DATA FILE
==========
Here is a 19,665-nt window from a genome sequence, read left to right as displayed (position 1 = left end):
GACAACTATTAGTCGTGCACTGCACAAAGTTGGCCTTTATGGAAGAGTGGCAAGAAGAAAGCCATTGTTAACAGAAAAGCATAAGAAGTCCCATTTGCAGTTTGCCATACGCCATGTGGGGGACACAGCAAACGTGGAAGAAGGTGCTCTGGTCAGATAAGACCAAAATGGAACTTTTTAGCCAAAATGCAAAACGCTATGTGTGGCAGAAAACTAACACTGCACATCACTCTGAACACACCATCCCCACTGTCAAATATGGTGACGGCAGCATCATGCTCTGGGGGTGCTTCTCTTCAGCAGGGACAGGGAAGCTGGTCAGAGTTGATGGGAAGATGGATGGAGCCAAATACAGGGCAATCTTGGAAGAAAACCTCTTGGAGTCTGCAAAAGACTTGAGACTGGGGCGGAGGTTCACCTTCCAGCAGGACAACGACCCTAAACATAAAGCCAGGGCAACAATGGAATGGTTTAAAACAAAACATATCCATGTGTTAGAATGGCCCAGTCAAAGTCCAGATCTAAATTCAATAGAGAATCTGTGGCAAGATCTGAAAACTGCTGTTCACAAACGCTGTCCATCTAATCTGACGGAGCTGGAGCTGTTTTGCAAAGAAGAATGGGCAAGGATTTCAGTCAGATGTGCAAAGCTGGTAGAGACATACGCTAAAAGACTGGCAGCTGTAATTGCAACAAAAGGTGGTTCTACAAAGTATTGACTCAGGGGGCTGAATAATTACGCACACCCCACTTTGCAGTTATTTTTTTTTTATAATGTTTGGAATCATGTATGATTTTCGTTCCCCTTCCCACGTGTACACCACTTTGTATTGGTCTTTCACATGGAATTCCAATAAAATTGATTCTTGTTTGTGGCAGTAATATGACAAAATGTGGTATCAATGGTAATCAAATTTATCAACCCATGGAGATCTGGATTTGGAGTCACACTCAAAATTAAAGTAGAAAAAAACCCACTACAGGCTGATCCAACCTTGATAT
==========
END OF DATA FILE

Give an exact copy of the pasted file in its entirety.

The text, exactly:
Here is a 19,665-nt window from a genome sequence, read left to right as displayed (position 1 = left end):
GACAACTATTAGTCGTGCACTGCACAAAGTTGGCCTTTATGGAAGAGTGGCAAGAAGAAAGCCATTGTTAACAGAAAAGCATAAGAAGTCCCATTTGCAGTTTGCCATACGCCATGTGGGGGACACAGCAAACGTGGAAGAAGGTGCTCTGGTCAGATAAGACCAAAATGGAACTTTTTAGCCAAAATGCAAAACGCTATGTGTGGCAGAAAACTAACACTGCACATCACTCTGAACACACCATCCCCACTGTCAAATATGGTGACGGCAGCATCATGCTCTGGGGGTGCTTCTCTTCAGCAGGGACAGGGAAGCTGGTCAGAGTTGATGGGAAGATGGATGGAGCCAAATACAGGGCAATCTTGGAAGAAAACCTCTTGGAGTCTGCAAAAGACTTGAGACTGGGGCGGAGGTTCACCTTCCAGCAGGACAACGACCCTAAACATAAAGCCAGGGCAACAATGGAATGGTTTAAAACAAAACATATCCATGTGTTAGAATGGCCCAGTCAAAGTCCAGATCTAAATTCAATAGAGAATCTGTGGCAAGATCTGAAAACTGCTGTTCACAAACGCTGTCCATCTAATCTGACGGAGCTGGAGCTGTTTTGCAAAGAAGAATGGGCAAGGATTTCAGTCAGATGTGCAAAGCTGGTAGAGACATACGCTAAAAGACTGGCAGCTGTAATTGCAACAAAAGGTGGTTCTACAAAGTATTGACTCAGGGGGCTGAATAATTACGCACACCCCACTTTGCAGTTATTTTTTTTTTATAATGTTTGGAATCATGTATGATTTTCGTTCCCCTTCCCACGTGTACACCACTTTGTATTGGTCTTTCACATGGAATTCCAATAAAATTGATTCTTGTTTGTGGCAGTAATATGACAAAATGTGGTATCAATGGTAATCAAATTTATCAACCCATGGAGATCTGGATTTGGAGTCACACTCAAAATTAAAGTAGAAAAAAACCCACTACAGGCTGATCCAACCTTGATAT